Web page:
One of the biggest consequences of this topsy-turvy year is that everybody is re-evaluating their priorities. In times of crisis, we all re-examine what matters most to us: who we care about, whether we’re in the right job or career, where we want to live, and so on. This is also true for our customers and clients, who are also re-examining their priorities, suppliers, and path for the future.
In two weeks’ time, I’m running a breakout session at the Professional Conference Organisers Association conference about engaging more with your customers and clients. One of my key messages is the importance of maintaining our relationships with customers and clients. Don’t take them for granted, and do find out what really matters to them.
In our obsession with social media metrics – followers, likes, shares, connections, reach, and so on – it’s easy to forget your customers and clients, who already know, like, and trust you. You already have trusted relationships with them, so treat them with respect. These relationships will be more powerful than all the shallow connections at the edge of your network.
This isn’t about what you can get from them; it’s also about what you can offer for them. Here are some simple ways to leverage these relationships.
1. Connect them to each other
You know something about each of them, but they might not know much about each other. One of the easiest things you can do is introduce two customers to each other. Simply starting that new relationship might be the most important thing you can do. In many cases, all it takes is a simple e-mail to both people, with a brief paragraph introducing them to each other, and then leaving it to them to take the next steps.
2. Recommend them to others
Even if you can’t connect people to each other directly, recommend or refer them to your wider community. For example, you can write a LinkedIn recommendation for them, which boosts their profile.
3. Partner with them
Some of them could be candidates for some sort of partnership with you. In fact, if you already have a partnership idea, these people are the ideal candidates when starting your search for potential partners.
4. Share your journey
Your close connections want to recommend, refer and promote you, but they can only do this if they know what you want. So don’t be shy in sharing your progress, goals, and projects. You don’t have to ask for anything specific; it’s just about letting them know what you’re doing.
5. Ask for their input
It’s easier than ever before to invite “outsiders” into your projects, and many of them will participate enthusiastically with no reward expected except the opportunity to contribute. Here are some examples:
- Fashion designer Carte Blanche asks consumers to vote on their favourite designs, and only manufactures the most popular designs.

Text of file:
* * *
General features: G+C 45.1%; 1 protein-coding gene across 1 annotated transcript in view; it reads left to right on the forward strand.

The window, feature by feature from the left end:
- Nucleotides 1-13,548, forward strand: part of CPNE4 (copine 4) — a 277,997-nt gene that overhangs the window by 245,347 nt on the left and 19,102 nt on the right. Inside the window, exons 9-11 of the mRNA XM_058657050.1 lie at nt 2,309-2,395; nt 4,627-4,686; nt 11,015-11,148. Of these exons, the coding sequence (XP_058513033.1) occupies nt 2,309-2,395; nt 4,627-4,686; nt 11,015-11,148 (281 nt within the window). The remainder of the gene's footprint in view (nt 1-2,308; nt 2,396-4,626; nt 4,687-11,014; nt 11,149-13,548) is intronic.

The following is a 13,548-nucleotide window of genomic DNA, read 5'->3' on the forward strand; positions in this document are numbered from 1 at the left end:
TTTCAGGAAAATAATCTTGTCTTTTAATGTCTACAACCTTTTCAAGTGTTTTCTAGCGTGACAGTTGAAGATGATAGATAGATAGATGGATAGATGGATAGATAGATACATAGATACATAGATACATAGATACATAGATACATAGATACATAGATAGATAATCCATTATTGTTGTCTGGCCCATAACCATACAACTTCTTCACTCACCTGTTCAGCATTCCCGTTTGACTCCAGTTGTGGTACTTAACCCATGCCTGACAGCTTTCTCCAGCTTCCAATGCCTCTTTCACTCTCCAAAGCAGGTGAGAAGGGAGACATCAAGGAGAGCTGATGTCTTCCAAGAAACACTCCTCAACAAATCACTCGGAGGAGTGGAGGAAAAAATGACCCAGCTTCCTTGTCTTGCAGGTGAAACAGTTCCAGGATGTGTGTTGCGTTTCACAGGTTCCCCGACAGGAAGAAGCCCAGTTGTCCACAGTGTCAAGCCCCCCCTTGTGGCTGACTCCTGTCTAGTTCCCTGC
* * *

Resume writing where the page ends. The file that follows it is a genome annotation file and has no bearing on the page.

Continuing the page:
- When Etihad Airways was designing their new A380 service, they asked consumers for ideas, and incorporated eighty per cent of those ideas in the aircraft’s design.
- The basic idea behind crowdfunding services like Kickstarter and Indiegogo is that you’re asking people to back a project before it’s even started, and to put their money behind it as well.
- The National Car Rental company asked 300 frequent business travellers to share ideas in an online forum.
6. Ask them for feedback
It’s not always possible to invite people early into your project process, but you might find it easier to ask them for feedback later. For example, Auckland City Council used the Streetmix service to show residents the proposed changes to street layouts, and invites residents to dynamically adjust the designs online to suggest improvements.
Many people conduct surveys asking for feedback, but most surveys have a very poor response because people are so busy. However, if you ask a small group of trusted customers, they are more likely to respond and with high-quality feedback.
7. Ask them to do the work
Some people in your network might even be willing to do your work for you – for example:
- Many software companies create online forums for customers to help each other, rather than relying on the official customer service channel.
- The “Dead Pedal NY” project asked New York residents to report broken bicycles that have been left abandoned but still tied to bicycle racks or posts. The project wasn’t even set up by the city council; it was created by a local resident who saw how to use Instagram to provide this service free.
- Monmouth, a town in Wales, became the first “Wikipedia town”, posting QR codes throughout the town, linked to Wikipedia pages online that local residents can update.
- Wikipedia itself works this way: It’s the world’s largest encyclopedia, written entirely by thousands of volunteers.
8. Tap into their network
Ask your customers for introductions, referrals and recommendations. Even Google ranks search results based on recommendations from your friends. You can do the same by asking them directly.
What are YOU doing for your closest customers?
Which of these ideas can you apply right now? Look through this list and set a goal to do one thing every week.
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